Sir Lenny Henry has praised Comic Relief after it said it would no longer send celebrities to Africa, but admitted the charity had been “pushing on the same button for too long”.
Comic Relief has announced it will hire local filmmakers and photographers for its appeals on the continent following criticism of “white saviour” celebrities.
Labour MP David Lammy last year accused Strictly Come Dancing star Stacey Dooley of perpetuating “tired and unhelpful stereotypes” after she visited Africa for a Comic Relief video appeal.
Sir Lenny, the Comic Relief honorary life president and co-founder who was born and raised in Dudley, defended the timing of the announcement.
Speaking during an online Q&A with the charity, he said: “It takes a while to learn something. You are in learned behaviour for quite a long time and then there is a transition point when you go, ‘Oh actually, there are other ways to elicit sympathy.’ There are other ways to elicit someone going, ‘Actually, I am going to help with this.’ There are other ways and maybe we have been pushing on the same button for too long.
“It has been a while since David Bowie held up that picture at Live Aid, over 30 years, and it’s time to think of another way of telling those stories now and eliciting mutual love and respect and care.”
The comedian, who co-founded Comic Relief in 1985 with filmmaker Richard Curtis, said it was important to work with “indigenous filmmakers who can tell stories with dignity, integrity and lived experience”.
He added: “Once you have people telling stories from their own experience, that will change. There are so many filmmakers coming out of the third world.
“Why aren’t we – and we are – working with them to tell this new generation of stories? That is what is happening next. I am proud to be involved in it and it is going to be dope.”
Sir Lenny also recalled visiting African countries with Comic Relief and being the only black member of the crew.
“It was interesting,” he said.
“When I went to film in places in Africa like Kenya or Uganda or Burkina Faso or whatever, I would usually be the only black person in the team.
“Everybody else would be white and everybody was groovy – no bad people in this – everybody was groovy.”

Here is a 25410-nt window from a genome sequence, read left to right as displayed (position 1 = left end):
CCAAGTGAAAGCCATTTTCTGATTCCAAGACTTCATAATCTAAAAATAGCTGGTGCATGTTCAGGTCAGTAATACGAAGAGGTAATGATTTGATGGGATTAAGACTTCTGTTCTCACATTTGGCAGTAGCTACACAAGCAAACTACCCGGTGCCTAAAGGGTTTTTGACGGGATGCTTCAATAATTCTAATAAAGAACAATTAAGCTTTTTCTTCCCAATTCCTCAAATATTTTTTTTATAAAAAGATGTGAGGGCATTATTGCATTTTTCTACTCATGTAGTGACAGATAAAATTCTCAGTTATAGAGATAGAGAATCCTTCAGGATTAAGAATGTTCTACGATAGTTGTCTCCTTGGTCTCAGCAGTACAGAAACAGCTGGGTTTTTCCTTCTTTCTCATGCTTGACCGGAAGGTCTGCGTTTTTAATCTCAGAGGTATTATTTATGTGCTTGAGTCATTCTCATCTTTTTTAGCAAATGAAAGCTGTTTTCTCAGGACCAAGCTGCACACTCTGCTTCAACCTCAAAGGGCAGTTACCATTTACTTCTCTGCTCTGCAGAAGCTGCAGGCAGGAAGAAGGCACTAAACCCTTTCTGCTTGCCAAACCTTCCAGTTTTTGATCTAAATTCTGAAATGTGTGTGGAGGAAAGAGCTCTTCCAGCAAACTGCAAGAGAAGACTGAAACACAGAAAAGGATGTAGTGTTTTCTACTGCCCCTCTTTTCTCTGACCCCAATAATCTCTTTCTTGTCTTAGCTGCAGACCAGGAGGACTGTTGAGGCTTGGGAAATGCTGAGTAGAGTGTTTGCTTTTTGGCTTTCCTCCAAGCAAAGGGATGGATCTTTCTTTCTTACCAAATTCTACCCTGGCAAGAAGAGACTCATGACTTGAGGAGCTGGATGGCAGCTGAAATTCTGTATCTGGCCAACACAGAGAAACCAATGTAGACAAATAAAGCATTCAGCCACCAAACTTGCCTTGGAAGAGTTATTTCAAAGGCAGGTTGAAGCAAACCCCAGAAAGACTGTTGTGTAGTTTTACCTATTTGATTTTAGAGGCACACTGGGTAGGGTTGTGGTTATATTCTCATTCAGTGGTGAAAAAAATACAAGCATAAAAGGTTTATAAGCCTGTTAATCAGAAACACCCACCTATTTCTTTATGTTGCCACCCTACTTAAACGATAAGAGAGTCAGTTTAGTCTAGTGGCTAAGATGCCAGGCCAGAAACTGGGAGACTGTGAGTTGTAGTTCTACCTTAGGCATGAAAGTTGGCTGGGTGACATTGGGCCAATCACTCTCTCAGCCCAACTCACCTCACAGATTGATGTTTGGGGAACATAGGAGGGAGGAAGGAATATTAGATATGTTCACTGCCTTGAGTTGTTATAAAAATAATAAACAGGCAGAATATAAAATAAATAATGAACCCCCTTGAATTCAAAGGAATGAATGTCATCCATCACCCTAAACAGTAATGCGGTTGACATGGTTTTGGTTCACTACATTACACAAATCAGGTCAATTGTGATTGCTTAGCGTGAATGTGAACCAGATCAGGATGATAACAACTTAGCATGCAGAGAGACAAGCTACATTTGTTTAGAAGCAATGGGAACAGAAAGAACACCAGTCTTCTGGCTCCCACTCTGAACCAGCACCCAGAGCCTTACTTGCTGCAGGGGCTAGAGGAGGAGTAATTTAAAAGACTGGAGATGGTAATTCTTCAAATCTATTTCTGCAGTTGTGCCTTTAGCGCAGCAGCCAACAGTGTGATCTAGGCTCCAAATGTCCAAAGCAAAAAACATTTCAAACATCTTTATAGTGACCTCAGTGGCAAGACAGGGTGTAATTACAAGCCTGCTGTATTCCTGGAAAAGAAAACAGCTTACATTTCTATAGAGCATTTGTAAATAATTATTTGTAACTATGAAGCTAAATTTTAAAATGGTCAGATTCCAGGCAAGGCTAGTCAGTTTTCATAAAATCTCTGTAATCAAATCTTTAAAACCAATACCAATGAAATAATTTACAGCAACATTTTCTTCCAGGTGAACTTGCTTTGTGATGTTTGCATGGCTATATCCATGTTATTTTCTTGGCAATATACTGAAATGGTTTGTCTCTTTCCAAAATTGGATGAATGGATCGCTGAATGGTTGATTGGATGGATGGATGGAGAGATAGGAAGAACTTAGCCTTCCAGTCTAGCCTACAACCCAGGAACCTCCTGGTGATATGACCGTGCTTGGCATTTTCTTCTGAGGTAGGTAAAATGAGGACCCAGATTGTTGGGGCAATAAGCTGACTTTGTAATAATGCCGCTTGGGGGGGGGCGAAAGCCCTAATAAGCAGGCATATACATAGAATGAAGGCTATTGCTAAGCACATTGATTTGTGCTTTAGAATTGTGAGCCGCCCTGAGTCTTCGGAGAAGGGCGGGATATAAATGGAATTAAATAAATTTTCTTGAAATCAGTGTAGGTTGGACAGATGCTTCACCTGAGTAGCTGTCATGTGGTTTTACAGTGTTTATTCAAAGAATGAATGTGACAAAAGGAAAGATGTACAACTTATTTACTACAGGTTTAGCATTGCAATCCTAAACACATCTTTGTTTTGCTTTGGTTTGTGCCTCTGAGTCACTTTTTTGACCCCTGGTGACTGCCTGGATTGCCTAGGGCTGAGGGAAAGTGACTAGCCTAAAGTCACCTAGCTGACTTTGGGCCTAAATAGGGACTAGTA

Sir Lenny said African-made appeals would have “just as much agency and power and resonance” as those made by a foreign team.
The panel also saw June Sarpong, the BBC’s director of creative diversity, praise Comic Relief for its commitment.
She said: “I think it is brilliant that this is happening and, actually, I have to say that Comic Relief received a lot of criticism from various groups and parties.
“It’s wonderful to see that they have heeded some of those messages, but also found a creative way of solving this issue.”
Sarpong added: “Who knows what kind of talent will be developed and found as a result of this?
“We may have the next Richard Curtis coming from Africa. I look forward to it. I think it is going to be an exciting thing so bring it on.”
Following controversy over Comic Relief’s use of celebrities, all African appeal films for Red Nose Day 2021 will be led by local filmmakers for a “more authentic perspective”.
In a statement, the organisation said celebrities who have led films on camera have been “highly successful” and they will “continue to play a big part presenting” Red Nose Day TV shows.
Comic Relief said it is finalising new “story telling guidelines”, which as well as local filmmakers will include a stronger focus on “grassroots” workers in appeal films.
The charity also said it will work with media organisations across Africa to raise “awareness of wider narratives across the continent” and promised to make “every aspect” of production “more diverse and inclusive”.
Comic Relief said it has invested nearly £6 million in black-led and minority-led organisations across the UK.